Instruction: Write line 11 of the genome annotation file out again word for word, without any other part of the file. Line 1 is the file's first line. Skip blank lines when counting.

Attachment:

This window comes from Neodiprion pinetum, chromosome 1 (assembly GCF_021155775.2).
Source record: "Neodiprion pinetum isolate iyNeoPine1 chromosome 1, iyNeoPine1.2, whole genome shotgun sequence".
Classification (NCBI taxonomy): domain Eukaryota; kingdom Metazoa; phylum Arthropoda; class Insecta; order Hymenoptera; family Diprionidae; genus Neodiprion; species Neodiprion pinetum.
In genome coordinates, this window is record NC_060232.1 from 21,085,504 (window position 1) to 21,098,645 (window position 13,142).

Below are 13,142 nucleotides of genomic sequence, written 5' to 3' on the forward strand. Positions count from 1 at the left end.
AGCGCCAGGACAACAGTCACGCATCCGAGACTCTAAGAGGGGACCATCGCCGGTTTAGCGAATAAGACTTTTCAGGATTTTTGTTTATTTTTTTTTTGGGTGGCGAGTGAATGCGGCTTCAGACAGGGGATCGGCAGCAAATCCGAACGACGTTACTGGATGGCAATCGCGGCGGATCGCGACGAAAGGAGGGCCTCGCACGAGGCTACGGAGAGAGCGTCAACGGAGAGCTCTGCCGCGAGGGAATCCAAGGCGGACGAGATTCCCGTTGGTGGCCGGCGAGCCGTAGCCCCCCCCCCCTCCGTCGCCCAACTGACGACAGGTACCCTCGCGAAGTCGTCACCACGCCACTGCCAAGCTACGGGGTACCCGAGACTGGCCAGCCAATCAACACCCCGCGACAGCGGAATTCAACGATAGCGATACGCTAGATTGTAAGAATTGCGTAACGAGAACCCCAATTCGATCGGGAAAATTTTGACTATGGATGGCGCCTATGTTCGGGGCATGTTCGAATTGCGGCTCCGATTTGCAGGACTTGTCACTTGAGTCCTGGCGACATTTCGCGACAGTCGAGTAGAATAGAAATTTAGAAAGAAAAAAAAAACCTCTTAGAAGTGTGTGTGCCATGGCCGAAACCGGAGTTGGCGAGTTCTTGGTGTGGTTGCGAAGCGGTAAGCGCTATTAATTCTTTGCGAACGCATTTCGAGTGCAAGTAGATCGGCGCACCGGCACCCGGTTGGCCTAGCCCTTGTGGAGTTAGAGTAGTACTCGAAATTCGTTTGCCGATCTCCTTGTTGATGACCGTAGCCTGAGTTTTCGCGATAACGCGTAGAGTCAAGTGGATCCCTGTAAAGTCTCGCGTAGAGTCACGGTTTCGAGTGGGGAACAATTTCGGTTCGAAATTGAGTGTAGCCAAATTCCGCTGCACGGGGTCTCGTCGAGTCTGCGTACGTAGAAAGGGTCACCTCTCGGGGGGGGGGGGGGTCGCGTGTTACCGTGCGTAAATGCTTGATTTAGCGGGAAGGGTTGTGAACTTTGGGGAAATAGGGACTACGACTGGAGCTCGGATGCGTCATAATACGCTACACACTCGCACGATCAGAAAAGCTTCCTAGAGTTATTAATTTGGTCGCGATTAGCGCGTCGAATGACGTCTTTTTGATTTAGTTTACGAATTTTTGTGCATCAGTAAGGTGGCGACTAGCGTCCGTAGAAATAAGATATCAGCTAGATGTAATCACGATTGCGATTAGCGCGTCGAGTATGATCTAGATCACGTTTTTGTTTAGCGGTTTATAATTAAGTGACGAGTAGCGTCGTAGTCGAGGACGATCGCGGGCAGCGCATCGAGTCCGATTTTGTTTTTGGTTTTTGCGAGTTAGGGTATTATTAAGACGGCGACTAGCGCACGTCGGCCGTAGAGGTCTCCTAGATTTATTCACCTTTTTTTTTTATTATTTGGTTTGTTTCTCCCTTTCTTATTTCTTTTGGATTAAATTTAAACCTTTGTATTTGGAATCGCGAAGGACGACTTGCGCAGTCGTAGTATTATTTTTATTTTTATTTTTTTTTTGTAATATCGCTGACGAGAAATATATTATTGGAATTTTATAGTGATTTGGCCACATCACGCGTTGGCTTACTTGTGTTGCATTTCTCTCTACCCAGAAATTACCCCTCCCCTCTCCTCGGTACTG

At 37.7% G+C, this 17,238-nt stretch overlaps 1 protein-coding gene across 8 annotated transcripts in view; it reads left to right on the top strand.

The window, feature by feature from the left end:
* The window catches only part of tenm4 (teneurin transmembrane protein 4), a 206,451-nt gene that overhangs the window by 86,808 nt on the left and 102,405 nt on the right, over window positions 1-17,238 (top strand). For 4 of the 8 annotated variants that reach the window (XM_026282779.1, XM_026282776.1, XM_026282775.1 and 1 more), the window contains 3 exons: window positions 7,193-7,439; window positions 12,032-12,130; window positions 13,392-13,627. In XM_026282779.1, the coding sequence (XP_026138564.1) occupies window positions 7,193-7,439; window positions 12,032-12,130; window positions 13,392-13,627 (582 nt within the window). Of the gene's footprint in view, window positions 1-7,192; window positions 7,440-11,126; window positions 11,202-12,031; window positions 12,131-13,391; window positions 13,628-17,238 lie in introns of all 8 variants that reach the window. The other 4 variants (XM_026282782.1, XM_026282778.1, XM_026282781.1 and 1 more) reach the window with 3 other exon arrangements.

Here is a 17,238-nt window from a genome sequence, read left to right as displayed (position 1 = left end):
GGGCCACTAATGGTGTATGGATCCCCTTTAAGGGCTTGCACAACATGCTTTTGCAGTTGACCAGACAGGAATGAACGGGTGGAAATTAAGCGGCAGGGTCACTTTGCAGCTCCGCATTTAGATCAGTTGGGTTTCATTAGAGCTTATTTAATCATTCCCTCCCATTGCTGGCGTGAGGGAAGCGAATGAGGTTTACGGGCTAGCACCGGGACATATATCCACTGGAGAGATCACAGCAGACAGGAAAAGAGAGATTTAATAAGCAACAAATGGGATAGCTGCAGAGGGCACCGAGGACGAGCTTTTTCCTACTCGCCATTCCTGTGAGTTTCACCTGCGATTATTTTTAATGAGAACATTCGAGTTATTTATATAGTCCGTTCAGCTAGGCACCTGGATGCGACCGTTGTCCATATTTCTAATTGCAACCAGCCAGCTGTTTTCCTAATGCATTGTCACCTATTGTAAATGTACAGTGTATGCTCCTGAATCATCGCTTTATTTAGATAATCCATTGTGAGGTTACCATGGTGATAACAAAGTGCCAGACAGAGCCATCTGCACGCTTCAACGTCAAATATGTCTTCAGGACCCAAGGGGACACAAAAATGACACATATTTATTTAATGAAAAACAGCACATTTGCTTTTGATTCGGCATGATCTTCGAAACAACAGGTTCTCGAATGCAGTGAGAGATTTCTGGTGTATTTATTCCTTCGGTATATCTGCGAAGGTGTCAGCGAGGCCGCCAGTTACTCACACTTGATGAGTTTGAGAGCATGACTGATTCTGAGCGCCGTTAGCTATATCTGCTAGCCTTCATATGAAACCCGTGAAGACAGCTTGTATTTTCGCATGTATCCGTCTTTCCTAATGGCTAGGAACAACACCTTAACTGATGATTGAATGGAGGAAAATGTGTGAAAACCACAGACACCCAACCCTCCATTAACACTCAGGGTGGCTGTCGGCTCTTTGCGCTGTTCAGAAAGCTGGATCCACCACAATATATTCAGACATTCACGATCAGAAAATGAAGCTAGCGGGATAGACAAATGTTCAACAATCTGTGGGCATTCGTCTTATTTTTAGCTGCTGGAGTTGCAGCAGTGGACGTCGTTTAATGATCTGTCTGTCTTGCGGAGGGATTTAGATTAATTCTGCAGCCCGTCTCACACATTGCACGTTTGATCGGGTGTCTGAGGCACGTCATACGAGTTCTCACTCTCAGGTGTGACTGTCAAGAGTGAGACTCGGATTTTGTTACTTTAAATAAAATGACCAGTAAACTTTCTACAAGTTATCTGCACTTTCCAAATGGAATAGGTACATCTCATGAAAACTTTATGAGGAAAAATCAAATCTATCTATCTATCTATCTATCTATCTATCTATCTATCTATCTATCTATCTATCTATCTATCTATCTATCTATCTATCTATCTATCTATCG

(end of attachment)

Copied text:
GGGCCACTAATGGTGTATGGATCCCCTTTAAGGGCTTGCACAACATGCTTTTGCAGTTGACCAGACAGGAATGAACGGGTGGAAATTAAGCGGCAGGGTCACTTTGCAGCTCCGCATTTAGATCAGTTGGGTTTCATTAGAGCTTATTTAATCATTCCCTCCCATTGCTGGCGTGAGGGAAGCGAATGAGGTTTACGGGCTAGCACCGGGACATATATCCACTGGAGAGATCACAGCAGACAGGAAAAGAGAGATTTAATAAGCAACAAATGGGATAGCTGCAGAGGGCACCGAGGACGAGCTTTTTCCTACTCGCCATTCCTGTGAGTTTCACCTGCGATTATTTTTAATGAGAACATTCGAGTTATTTATATAGTCCGTTCAGCTAGGCACCTGGATGCGACCGTTGTCCATATTTCTAATTGCAACCAGCCAGCTGTTTTCCTAATGCATTGTCACCTATTGTAAATGTACAGTGTATGCTCCTGAATCATCGCTTTATTTAGATAATCCATTGTGAGGTTACCATGGTGATAACAAAGTGCCAGACAGAGCCATCTGCACGCTTCAACGTCAAATATGTCTTCAGGACCCAAGGGGACACAAAAATGACACATATTTATTTAATGAAAAACAGCACATTTGCTTTTGATTCGGCATGATCTTCGAAACAACAGGTTCTCGAATGCAGTGAGAGATTTCTGGTGTATTTATTCCTTCGGTATATCTGCGAAGGTGTCAGCGAGGCCGCCAGTTACTCACACTTGATGAGTTTGAGAGCATGACTGATTCTGAGCGCCGTTAGCTATATCTGCTAGCCTTCATATGAAACCCGTGAAGACAGCTTGTATTTTCGCATGTATCCGTCTTTCCTAATGGCTAGGAACAACACCTTAACTGATGATTGAATGGAGGAAAATGTGTGAAAACCACAGACACCCAACCCTCCATTAACACTCAGGGTGGCTGTCGGCTCTTTGCGCTGTTCAGAAAGCTGGATCCACCACAATATATTCAGACATTCACGATCAGAAAATGAAGCTAGCGGGATAGACAAATGTTCAACAATCTGTGGGCATTCGTCTTATTTTTAGCTGCTGGAGTTGCAGCAGTGGACGTCGTTTAATGATCTGTCTGTCTTGCGGAGGGATTTAGATTAATTCTGCAGCCCGTCTCACACATTGCACGTTTGATCGGGTGTCTGAGGCACGTCATACGAGTTCTCACTCTCAGGTGTGACTGTCAAGAGTGAGACTCGGATTTTGTTACTTTAAATAAAATGACCAGTAAACTTTCTACAAGTTATCTGCACTTTCCAAATGGAATAGGTACATCTCATGAAAACTTTATGAGGAAAAATCAAATCTATCTATCTATCTATCTATCTATCTATCTATCTATCTATCTATCTATCTATCTATCTATCTATCTATCTATCTATCTATCTATCTATCG